Today’s guest picture was sent to me by my sister Mary. She went to the Haynes International Motor museum in Yeovil with her friend Venetia, and her eye was caught by this shiny Morris Oxford 6 saloon from 1930.
I got up intending to have a quick breakfast and go cycling but like so many of my good intentions, this one was unrealised. In the end, I had a slow breakfast, did the crossword, waited for a rain shower to pass, checked on the butterflies in the garden…
….and then finally went cycling. By this time the wind had got up and was blowing pretty forcibly so I reduced my intended route distance from 30 miles to 12 and even then had quite a hard time cycling the six miles up hill and into the wind to my turning point.
The grass is pointing to my way home.
I was freewheeling along a flat section at 25 mph with not a breath of wind in my face at one time on my way home, and that gives some idea of the briskness of the breeze. Under the circumstances, I was quite pleased to have managed even 12 miles.
While I was out, Mrs Tootlepedal had done some serious lawn edging.
I had another walk round the garden and was pleased to find that lots of flowers had survived the four inches of rain that we have had during the week…
…and that bees were busy visiting some of our newer blooms.
After lunch, leaving Mrs Tootlepedal to do some more gardening in the sunshine, I drove down to Canonbie to visit the flower show there.
As well as jams, jellies, needlework, art, flowers and vegetables, there are always other attractions at the show and this year, there was a modest display of falconry. It was slightly hampered by the very strong winds but a couple of patient birds sat on their perches taking an interest in what was going on.
This is a Harris Hawk..
…but I can’t remember what this striking bird was.
There are usually some static engines on display and this fine oil engine was the star of the show this year.
Some more mobile vehicles were to be seen as well.
When I went into the hall to see the photographs, I was surprised to find that I had managed to acquire two first prizes and a second ticket from my twelve entries. Sandy had been in the prizes as well and we shared a trophy with yet another exhibitor for most points in the coloured photo classes. We all had had a first and a second.
There were a lot of pictures on display and quite a number of different people had caught the eye of the judge. This is very satisfactory and should bode well for the entries next year. I would like to thank Linda for taking my pictures down to show and putting them up for me.
After a tour round the flowers and vegetables, I went for a walk along the river. As I crossed the bridge, I saw a dipper below.
A started my walk at the church and was pleased to find sheep safely grazing in the glebe fields.
I felt that I was being laughed at as I took the path down to the river but it was only a conifer covered in strange fruit.
It was very peaceful walking along the grassy bank of the Esk…
…although a little waterfall splashing down the banking further on showed how wet it has been.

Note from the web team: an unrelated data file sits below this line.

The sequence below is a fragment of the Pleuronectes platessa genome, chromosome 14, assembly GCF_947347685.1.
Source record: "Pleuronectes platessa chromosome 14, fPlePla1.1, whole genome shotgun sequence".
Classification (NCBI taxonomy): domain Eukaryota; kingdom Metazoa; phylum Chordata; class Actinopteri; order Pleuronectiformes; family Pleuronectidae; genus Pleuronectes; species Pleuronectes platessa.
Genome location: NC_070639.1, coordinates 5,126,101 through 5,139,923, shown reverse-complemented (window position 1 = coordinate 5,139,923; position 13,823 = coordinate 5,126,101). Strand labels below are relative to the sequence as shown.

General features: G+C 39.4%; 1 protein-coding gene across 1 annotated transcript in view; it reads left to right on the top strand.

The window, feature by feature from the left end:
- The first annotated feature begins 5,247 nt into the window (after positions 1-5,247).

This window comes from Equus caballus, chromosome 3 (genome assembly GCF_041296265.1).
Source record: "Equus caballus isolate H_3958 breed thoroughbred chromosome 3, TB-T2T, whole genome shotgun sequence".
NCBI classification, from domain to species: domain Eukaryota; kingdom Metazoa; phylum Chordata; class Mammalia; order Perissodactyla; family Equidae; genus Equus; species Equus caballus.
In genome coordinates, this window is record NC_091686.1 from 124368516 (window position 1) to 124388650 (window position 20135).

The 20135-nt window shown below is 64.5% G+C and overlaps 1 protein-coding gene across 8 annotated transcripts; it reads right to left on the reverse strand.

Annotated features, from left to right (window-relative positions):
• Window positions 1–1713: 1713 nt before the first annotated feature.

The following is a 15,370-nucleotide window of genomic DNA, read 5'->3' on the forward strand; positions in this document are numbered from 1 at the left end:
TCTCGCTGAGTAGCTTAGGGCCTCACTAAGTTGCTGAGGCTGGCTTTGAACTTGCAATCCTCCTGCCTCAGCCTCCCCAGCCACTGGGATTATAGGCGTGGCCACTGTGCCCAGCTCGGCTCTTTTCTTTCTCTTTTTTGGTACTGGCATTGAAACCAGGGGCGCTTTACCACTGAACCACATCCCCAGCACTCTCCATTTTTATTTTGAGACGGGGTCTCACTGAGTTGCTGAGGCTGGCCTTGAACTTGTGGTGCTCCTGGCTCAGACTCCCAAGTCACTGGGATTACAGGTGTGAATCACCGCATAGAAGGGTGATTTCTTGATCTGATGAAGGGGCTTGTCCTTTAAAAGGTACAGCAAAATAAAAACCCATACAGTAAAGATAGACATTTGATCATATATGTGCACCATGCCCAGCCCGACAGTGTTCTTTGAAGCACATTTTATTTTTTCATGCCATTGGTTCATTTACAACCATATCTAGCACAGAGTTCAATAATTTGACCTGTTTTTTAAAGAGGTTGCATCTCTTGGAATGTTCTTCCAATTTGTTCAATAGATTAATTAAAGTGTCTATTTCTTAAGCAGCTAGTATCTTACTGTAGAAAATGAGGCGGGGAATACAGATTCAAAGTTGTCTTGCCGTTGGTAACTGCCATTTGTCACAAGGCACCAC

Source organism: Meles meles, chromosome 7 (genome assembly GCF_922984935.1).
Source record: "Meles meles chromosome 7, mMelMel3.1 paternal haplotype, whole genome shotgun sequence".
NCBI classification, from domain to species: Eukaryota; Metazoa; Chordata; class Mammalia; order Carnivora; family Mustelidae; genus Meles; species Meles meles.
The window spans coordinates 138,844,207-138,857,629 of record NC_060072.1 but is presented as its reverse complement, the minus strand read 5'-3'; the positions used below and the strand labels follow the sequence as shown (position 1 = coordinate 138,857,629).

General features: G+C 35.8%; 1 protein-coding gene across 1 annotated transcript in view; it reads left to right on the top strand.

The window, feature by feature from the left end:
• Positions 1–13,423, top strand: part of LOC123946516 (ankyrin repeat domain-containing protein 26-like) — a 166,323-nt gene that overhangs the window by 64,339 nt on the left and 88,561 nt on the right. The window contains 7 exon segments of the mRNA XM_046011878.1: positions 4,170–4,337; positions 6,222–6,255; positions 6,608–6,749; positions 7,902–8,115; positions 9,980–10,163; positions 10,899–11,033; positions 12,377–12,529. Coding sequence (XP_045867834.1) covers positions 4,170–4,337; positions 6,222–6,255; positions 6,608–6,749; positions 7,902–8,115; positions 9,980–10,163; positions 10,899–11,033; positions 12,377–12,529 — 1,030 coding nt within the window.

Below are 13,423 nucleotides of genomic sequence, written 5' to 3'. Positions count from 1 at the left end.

I was going to walk along the river for a good bit but the path became very muddy and as I didn’t have suitable footwear, I had to turn back and go back to the hall by the route that I had taken on the way out.
I met Sandy there and he kindly offered to bring my pictures back after the show had ended, so I was able to drive home and find out what Mrs Tootlepedal had been up to in my absence.
She had lifted the onions.
We had a cup of tea and then we drove up to the White Yett and walked up the track to the monument on Whita Hill.
It was still very breezy but the sun was shining, so I expected to get some good views. Once again my expectations were unrealised as it was pretty hazy, but when the sun shone in the right place, views of some sort were available. This is the Ewes valley.
There is a plan to put a lot of exceedingly tall wind turbines on the top of these hills and although I am a supporter of wind power, we think that this is a step too far. We can already see about 60 turbines from the monument but they don’t impinge on the views too dramatically, These huge turbines would overwhelm the valley altogether.
They are several times the height of our monument.
When we arrived at the monument, we were being buffeted by the wind to such an extent that we didn’t stay for long. I did look over the wall and down onto the Solway plain which stretches between our hills and the English hills which you can just see though the haze in the distance.
When the sun came out from behind the clouds, the monument cast a long shadow over the moor.
As we turned to go back down the hill, a patch of sunlight played on the top of Castle Hill across the valley.
As we went back down the hill to the town in our car, we passed several notices calling for care and warning of sharp bends and sudden steep sections. When I checked, I found that there is a cycle sportive coming this way tomorrow from Hawick. I just hope that the wind drops a bit or it will be hard work for the cyclists.
After a busy day for us both, we were refreshed by corned beef hash and rhubarb crumble with custard for our tea.
The falconer at Canonbie was able to fly an owl over a very short distance in spite of the wind so I have got quite an unusual flying bird of the day today.